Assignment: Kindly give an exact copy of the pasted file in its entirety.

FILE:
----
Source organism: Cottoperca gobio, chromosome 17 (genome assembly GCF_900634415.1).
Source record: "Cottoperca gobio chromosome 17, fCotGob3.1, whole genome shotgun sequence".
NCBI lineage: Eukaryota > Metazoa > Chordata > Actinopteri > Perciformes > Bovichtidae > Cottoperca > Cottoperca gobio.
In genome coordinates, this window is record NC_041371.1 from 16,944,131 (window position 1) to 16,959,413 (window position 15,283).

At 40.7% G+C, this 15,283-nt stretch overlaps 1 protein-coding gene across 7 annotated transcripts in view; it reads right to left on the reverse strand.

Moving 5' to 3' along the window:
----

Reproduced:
Source organism: Cottoperca gobio, chromosome 17 (genome assembly GCF_900634415.1).
Source record: "Cottoperca gobio chromosome 17, fCotGob3.1, whole genome shotgun sequence".
NCBI lineage: Eukaryota > Metazoa > Chordata > Actinopteri > Perciformes > Bovichtidae > Cottoperca > Cottoperca gobio.
In genome coordinates, this window is record NC_041371.1 from 16,944,131 (window position 1) to 16,959,413 (window position 15,283).

At 40.7% G+C, this 15,283-nt stretch overlaps 1 protein-coding gene across 7 annotated transcripts in view; it reads right to left on the reverse strand.

Moving 5' to 3' along the window: